WTO Ministerial: India’s firm resolve for an inclusive global trading system

At the recently concluded WTO Ministerial Conference 13 in Abu Dhabi,  the Indian delegation emphasised the country’s commitment to addressing food security for its vulnerable populations as a crucial discussion point. This commitment is viewed as a significant step towards lifting millions of people out of poverty, aligning with the objectives of the UN Sustainable Development Goals.


Image Credit: World Trade Organisation (WTO)

The World Trade Organization (WTO) has long been regarded as the cornerstone of the global trading system. However, in recent years, the organization has faced growing challenges, with divisions among member nations deepening and uncertainties about its future direction looming large. Against this backdrop, India’s role in the WTO, particularly in the context of the recently held Ministerial Conference (MC13), takes on heightened significance. As the trade body navigates this era of uncertainty, the country has charted a course that both safeguarded its national interests and contributed to the collective effort to revitalise and reform the WTO.

India has always worked to ensure that the WTO’s rules and regulations took into account the concerns and developmental needs of nations similar to its own, with a particular emphasis on problems like intellectual property rights, agricultural subsidies, and special and differentiated treatment.

Challenges Facing the WTO

Currently facing several internal and external issues, the WTO finds itself at a crossroads. The 13th Ministerial Conference of the WTO in Abu Dhabi concluded with the adoption of the Abu Dhabi Declaration. However, consensus was not reached on major issues like fisheries and agriculture, with India opting to uphold its farmer-friendly policies.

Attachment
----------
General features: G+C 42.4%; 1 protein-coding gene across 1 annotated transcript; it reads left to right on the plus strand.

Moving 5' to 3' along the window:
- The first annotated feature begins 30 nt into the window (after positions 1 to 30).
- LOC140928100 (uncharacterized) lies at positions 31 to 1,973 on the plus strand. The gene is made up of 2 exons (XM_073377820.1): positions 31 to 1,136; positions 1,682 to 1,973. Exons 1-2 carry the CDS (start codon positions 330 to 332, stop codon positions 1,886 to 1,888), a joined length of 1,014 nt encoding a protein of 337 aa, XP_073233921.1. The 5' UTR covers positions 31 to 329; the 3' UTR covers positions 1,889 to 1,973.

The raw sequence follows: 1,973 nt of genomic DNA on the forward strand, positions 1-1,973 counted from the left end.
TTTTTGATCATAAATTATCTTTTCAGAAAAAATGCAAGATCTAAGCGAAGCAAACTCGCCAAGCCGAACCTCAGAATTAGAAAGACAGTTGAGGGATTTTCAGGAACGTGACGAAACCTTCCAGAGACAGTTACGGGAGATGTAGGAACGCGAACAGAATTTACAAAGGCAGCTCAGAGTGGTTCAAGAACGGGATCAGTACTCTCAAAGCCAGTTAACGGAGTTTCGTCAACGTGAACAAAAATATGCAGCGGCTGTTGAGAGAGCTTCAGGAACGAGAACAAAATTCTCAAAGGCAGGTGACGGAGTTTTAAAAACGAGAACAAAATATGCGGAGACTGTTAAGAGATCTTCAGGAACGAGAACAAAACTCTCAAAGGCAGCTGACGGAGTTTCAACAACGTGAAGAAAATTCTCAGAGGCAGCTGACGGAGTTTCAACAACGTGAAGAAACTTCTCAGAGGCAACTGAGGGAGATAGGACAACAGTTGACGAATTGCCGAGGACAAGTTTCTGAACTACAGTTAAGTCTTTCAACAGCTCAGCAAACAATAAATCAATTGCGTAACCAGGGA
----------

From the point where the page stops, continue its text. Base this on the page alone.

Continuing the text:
India and South Africa dismissed the idea of extending a moratorium on digital trade tariffs during the early hours of negotiation but accepted it after a request from the United Arab Emirates (UAE), the host nation.

Additionally, it reaffirmed that the top-most priority was the restoration of the WTO’s dispute settlement (DS) system in its entirety. Due to the US’s obstruction of the appointment of judges, the appellate body has not operated since December 2019, casting doubt on the WTO’s overall legitimacy and the rules-based trade order it has upheld. A US-led push to reform the WTO’s embattled dispute settlement system sparked divisions at a meeting, with India accusing Washington of bringing the trade body to a standstill.

India reiterated its strong belief that a credible and trustworthy WTO Dispute Settlement system is fundamental to fostering a fair, efficient, safe, and predictable multilateral trading system.

India’s Stance and Priorities

During WTO Ministerial Conference 13, developed nations have pressured India to revise its policies, aiming for easier market access for their agricultural goods, which included reducing domestic support such as Minimum Support Price (MSP) and fisheries subsidies. India defended measures like public stockholding (PSH), crucial for welfare programs like PMGKAY and NFSA, benefitting over 80 crore people.